The Neuroscience of Prayer: It’s a Brain Puzzle

From The European:

Beten_d_rerIn a recent study our team used functional magnetic resonance imaging (fMRI) to investigate how the brain responded to praying in Christian believers. Surprisingly, considering God’s postulated invisibility, omnipresence, omnipotence, and omniscience, we found that conversing with God was not associated with regions that process abstract concepts. Rather, we found a marked pattern of activity in four regions that typically activate when humans relate to other humans. Neurologically, this finding suggests that strong believers process God as a concrete person – in spite of the theologically complex and highly abstract nature of the Christian God. Interestingly, we did not find this pattern in believers who did not use praying regularly. Perhaps the religious brain can learn to treat gods as real persons through regular practice and strong beliefs.

Importantly and somewhat contrary to the widespread assumption that communicating with God constitutes a unique experience reserved for believers, our findings suggest that praying to God is comparable to ‘normal’ interpersonal interaction, at least in terms of brain function. Praying, it seems, is subserved by the basic processing of our biologically evolved dispositions like other complex cultural phenomena, in this case the evolved human capacity for social cognition. One might ask if these findings, then, are evidence that God is just an illusion, an imagined friend that always listens in times of distress? Or may they in fact be proof that God affects us even at the level of brain function? Atheists and believers alike take considerable interest in this kind of research. Fortunately, as a scientist my interest lies solely in the physical world and speculations about the spiritual dimension lie well beyond scientific scrutiny.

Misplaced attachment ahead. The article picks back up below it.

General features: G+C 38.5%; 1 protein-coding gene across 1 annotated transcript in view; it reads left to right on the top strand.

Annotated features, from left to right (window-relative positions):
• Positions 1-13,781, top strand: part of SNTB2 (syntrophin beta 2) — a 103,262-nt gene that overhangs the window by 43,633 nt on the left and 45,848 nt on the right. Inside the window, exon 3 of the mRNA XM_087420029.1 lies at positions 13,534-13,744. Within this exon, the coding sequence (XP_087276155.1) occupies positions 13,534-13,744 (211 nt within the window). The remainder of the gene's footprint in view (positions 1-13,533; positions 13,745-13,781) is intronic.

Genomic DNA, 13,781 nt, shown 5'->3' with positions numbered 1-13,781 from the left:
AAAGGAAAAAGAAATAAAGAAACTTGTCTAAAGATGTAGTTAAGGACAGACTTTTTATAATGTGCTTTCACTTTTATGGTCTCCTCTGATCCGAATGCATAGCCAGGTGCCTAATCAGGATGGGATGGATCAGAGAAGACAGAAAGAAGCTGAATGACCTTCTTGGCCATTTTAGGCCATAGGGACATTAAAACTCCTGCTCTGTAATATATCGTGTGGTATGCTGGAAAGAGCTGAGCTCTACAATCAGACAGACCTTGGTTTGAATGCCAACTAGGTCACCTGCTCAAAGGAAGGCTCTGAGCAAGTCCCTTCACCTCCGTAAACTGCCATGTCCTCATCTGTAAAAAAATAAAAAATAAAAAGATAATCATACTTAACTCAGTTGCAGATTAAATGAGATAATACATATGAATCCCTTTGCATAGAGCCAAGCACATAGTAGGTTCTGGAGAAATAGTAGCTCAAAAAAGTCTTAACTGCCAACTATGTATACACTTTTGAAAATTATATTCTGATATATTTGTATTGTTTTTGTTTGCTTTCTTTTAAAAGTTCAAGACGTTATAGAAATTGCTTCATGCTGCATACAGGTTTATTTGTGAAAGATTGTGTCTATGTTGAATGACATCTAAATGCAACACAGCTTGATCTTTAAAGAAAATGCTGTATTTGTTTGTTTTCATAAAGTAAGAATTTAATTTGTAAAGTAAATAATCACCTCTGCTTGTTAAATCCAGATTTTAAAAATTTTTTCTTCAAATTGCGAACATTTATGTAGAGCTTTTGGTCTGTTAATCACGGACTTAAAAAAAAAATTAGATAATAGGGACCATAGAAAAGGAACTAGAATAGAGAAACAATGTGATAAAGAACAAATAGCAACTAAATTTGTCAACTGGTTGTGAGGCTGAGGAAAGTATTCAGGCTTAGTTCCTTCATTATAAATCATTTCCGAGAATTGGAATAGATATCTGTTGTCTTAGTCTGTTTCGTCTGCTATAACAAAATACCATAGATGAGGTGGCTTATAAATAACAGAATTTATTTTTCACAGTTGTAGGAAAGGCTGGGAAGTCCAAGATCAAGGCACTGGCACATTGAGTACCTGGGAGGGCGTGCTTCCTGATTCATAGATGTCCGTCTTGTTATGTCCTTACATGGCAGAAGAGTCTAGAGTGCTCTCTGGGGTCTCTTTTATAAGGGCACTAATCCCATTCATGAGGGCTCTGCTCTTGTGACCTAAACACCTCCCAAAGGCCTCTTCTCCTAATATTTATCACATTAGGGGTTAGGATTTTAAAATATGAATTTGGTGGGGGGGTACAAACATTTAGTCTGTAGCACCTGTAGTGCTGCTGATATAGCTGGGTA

More here.